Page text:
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Safe Harbour Provisions: New Levels of Protection for Company Directors

As a company Director there are a number of legal obligations imposed. It is important that you are aware of what these are, as personal liability can be imposed for failing to comply. This is particularly crucial if the company is, or is likely to become, insolvent.

Insolvency: Directors’ Obligations

The Corporations Act 2001 provides that the director of a company commits an offence if they allow the company to incur debts while the company is insolvent, or incur debts that cause the company to become insolvent. A company director is also liable if they were unaware of their company’s insolvency at the time the debts were incurred but should have reasonably known in the circumstances. This places a high onus on company directors to be responsible for and aware of their company’s trading activities.

However, recent amendments to the Act in September 2017 include the introduction of ‘safe harbour’ provisions – new levels of protection for directors of insolvent companies.

Safe Harbour Provisions

Under the new section 588GA, company directors will be protected from debts incurred by their insolvent company if:

  1. They develop a course of action at the time of insolvency that is reasonably likely to lead to a ‘better outcome’ for the company (that is, ‘an outcome that is better for the company than the immediate appointment of an administrator or liquidator’); and
  2. The debts in question are incurred directly or indirectly in connection with that course of action.
The Fine Print for Directors Seeking Safe Harbour Provisions

The Safe Harbour Provisions are an important step in allowing company directors to genuinely pursue solutions to insolvency without strict liability for any debts incurred in the process.

Nevertheless, there are many conditions that directors should be aware of in relying upon the safe harbour provisions. Perhaps the most important is the provision which states that the evidential burden will rest upon the director who seeks protection under the safe harbour to prove that they have acted in a way which merits that protection. Other conditions include:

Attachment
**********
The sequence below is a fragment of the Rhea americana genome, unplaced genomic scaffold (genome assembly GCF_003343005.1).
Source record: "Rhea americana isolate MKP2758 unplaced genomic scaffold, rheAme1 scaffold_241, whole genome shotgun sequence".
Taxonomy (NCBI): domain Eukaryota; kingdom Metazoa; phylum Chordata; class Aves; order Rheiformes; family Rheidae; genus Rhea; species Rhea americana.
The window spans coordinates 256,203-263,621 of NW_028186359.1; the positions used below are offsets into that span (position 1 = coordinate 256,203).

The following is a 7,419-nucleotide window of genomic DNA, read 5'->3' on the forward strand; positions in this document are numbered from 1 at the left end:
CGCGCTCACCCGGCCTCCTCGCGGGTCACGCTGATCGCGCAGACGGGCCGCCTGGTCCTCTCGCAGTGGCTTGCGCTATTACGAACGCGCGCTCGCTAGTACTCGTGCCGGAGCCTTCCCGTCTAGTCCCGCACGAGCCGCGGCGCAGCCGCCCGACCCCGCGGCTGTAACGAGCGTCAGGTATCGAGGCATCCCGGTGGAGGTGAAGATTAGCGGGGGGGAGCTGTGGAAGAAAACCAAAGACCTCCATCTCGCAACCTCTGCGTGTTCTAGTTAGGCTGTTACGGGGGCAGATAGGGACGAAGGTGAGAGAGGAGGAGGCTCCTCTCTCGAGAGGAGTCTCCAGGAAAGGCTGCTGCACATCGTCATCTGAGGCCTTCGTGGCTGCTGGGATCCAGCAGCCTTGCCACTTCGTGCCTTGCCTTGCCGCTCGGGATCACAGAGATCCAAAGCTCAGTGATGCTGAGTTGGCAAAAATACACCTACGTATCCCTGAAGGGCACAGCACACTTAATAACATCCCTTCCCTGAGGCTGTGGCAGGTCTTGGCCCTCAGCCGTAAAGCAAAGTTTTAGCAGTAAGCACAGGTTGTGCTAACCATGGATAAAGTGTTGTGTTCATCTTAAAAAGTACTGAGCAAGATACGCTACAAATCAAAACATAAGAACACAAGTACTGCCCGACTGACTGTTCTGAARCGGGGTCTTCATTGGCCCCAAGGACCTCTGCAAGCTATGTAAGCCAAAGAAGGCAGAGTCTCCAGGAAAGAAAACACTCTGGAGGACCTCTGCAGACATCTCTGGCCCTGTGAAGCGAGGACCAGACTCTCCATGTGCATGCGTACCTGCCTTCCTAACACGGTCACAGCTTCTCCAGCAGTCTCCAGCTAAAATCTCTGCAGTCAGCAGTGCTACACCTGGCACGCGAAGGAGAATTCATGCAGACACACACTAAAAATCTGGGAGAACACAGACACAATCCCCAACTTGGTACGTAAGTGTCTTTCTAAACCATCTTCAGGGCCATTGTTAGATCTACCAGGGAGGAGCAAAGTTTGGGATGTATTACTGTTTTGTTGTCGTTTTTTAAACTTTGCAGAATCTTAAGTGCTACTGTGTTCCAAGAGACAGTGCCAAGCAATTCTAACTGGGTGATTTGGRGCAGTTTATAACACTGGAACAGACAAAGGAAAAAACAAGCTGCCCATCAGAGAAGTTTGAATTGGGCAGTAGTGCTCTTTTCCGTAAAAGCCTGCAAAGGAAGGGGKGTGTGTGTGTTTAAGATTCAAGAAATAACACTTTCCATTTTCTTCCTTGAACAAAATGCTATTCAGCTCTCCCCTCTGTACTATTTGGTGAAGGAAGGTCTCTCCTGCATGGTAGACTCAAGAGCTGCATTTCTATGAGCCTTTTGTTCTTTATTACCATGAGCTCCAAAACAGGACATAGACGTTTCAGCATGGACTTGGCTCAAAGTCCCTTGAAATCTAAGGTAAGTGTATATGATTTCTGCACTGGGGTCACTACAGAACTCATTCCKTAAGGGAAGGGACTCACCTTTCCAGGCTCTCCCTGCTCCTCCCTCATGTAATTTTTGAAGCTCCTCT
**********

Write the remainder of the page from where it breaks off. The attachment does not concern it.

• Directors must continue to adhere to all of their other legal obligations, including their director’s duties.
  • Directors may not rely on safe harbour where they fail to pay employees or meet their taxation report obligations. As a result, directors of small to medium-sized enterprises will not likely be protected.
  • Passive approaches to trading during financial difficulty will not merit the protections.
  • Directors seeking safe harbour will still need to prove compliance with statutory obligations attached to declaring insolvency.

Determining if Courses of Action Are Likely to Lead to a Better Outcome

The new amendments provide that in determining whether the course of action chosen by a director was likely to lead to a better outcome than standard appointment practices, a court will consider:

  1. Whether the director properly informed him or herself of the company’s financial position;
  2. Whether the director took necessary steps to prevent misconduct from company staff that could affect the company’s ability to pay its debts;
  3. Whether appropriate financial records were kept;
  4. Whether external advice was sought regarding the company’s position; or
  5. Whether a plan for restructuring the company to improve its financial position was developed or implemented.

With specific regard to seeking advice and developing plans, appointing a qualified entity (such as a registered insolvency practitioner) would likely satisfy some of the requirements.

In Conclusion

Ultimately, directors who reasonably suspect insolvency of their company in the near or distant future should consider seeking external advice and ceasing trading for a period of time in order to prioritise the settlement of their outstanding financial accounts. Although the safe harbour provisions provide new support mechanisms for directors wishing to rectify financial difficulties, directors should still be mindful of the threshold requirements for successfully applying for safe harbour.

If you have any questions about safe harbour provisions please get in touch with our experienced team to discuss your situation.

The post Safe Harbour Provisions: New Levels of Protection for Company Directors appeared first on North Sydney Solicitors.

This post first appeared on Etherington Solicitors: Family Lawyers In Sydney, please read the originial post: here

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Safe Harbour Provisions: New Levels of Protection for Company Directors


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